Saturday, 27 June 2015

Marriage equality and the most important freedom

So many of us have lived and loved in the face of fear.  So many of us have lived secret lives, careful in case a word or a gesture reveals to the world a failure to conform. Others of us have lived lives of open rebellion against the constraints of heterosexual normality.

There has been no end of advice for us: some say that we should celebrate our difference, accept that we are pioneers for new ways of loving.  Some say that those of us who have faith should abandon that faith, rejecting their culture, because of the doctrines that condemn, but why shouldn't cultures change?

We want the freedom to not have to hide your life and your love - the freedom to have a mortgage, to raise children, to marry, to celebrate anniversaries, to care for your loved ones, and to be cared for by the one you have shared a life with.  The freedom to do all these things without having to be seen as out, because there is nothing to be out of.

This is the freedom to become invisible, to blend in with others and become a part of society.  This won't be the desire of all: some thrive on rebellion, some will forever fight for change, but the choice not to follow those paths must be there.

There is a long way to go, as the old fears will linger, but millions of us can now, finally, choose to be part of society, to follow traditions, to experience all the joys and pains of love and marriage.

You know what it is, really?  It's the most important freedom of all, the freedom that so many have that it's almost always unnoticed:

It's the freedom to be boring!

Monday, 22 June 2015

A response to Donald Hoffman's TED talk.

I have been following Hoffman's work for many years, thanks to a mutual friend.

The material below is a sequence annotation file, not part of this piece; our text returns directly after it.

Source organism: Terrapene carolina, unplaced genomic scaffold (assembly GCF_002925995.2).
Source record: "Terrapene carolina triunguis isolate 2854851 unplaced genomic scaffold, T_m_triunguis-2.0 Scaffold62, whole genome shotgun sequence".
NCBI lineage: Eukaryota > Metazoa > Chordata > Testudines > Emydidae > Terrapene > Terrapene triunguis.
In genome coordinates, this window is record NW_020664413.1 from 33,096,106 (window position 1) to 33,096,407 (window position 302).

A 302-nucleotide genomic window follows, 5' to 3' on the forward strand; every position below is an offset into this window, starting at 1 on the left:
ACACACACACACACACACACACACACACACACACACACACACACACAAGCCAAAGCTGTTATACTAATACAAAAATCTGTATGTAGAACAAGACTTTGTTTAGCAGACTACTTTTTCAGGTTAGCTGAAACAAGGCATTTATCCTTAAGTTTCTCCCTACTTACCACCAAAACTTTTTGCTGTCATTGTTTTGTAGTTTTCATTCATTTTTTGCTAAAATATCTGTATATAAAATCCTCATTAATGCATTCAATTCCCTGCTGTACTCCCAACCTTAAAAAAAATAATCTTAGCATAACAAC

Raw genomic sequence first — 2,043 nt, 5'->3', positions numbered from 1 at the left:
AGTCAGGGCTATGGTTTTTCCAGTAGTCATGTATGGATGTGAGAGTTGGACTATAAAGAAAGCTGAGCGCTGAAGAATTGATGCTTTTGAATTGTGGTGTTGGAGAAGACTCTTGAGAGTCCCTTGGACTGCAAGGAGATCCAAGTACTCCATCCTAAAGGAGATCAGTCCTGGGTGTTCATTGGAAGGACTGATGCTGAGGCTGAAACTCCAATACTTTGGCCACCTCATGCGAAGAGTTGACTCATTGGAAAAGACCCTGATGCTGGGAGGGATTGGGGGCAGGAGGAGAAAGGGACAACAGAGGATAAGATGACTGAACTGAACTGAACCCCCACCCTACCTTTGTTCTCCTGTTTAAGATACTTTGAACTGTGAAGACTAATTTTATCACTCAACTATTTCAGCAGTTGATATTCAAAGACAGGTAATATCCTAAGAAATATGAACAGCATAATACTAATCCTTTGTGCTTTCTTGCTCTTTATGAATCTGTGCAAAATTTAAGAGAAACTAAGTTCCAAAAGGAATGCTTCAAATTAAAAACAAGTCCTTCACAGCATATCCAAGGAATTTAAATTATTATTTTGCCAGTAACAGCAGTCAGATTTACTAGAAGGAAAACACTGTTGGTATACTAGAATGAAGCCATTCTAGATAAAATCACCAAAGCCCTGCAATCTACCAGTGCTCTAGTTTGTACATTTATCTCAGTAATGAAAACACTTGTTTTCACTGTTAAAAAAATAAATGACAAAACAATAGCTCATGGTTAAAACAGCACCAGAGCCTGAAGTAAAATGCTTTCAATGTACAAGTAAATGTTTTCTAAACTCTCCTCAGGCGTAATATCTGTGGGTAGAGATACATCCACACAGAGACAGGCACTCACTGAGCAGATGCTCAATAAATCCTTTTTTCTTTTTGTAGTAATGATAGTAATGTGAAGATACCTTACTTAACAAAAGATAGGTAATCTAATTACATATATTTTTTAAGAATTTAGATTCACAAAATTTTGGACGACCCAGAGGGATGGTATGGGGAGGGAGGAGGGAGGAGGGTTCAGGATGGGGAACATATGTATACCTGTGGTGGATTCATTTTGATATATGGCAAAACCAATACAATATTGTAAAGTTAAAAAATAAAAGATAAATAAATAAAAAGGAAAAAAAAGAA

A fascinating talk (I admire good public speakers), but I disagree with his conclusions. Evolution does give accurate perceptions, but only accurate enough. Evolution is rarely wasteful. The example of the beetle getting confused about bottles was a bad one, because evolution had not been allowed to act. Given a few thousand years, the beetle would almost certainly have evolved to distinguish between female and beer bottle. If you are going to assess evolution's power to improve accuracy you have to wait for an evolutionary time scale. The beetle's vision isn't telling it where females are - after all, beetles have no concept of females! If you assume that this was what the beetle's vision was trying to do then of course you will come to the assumption that it is wildly inaccurate. The beetle's vision was only showing is what it would have to see to mate, and that had been very accurate for millions of years. The appropriate measure of accuracy is between what we experience and what we believe we experience. 

We have pretty accurate vision. The tomato really is in front of us. We throw that because we can objectively measure how far a hand has to move to reach it. Apes can accurately assess what other apes can see so that they can hide food. That hiding involves objectively accurate assessments of lines of sight. 

Of course, our vision is only accurate to a limit. We can't see the tomato's cells or its quarks. But that doesn't mean we are mistaken in chopping it up and putting it in sandwiches.

Wednesday, 17 June 2015

A moral religion must support marriage equality

You may call your religion beautiful and moderate, but if it reduces some people to second-class citizens by refusing them full marriage equality, then your religion is a problem for society, causing many people to feel rejected and hated. 

I know there are problems with extreme beliefs leading to terrorism and violence, but there is also a very widespread problem with supposedly moderate religions institutionalising prejudice. I used to think that this was not a serious problem until I watched a performance of a play about 'Proposition 8', in which a mother said "no girl dreams of being a civil partner". 

That's true - why should the dreams of children who want to think of themselves as being fully accepted and respected members of family and society be crushed? Why should a child be told that he or she is second-rate, that their love isn't as real, isn't equal? That institutionalised lack of equality can and does lead to bullying of children, and worse.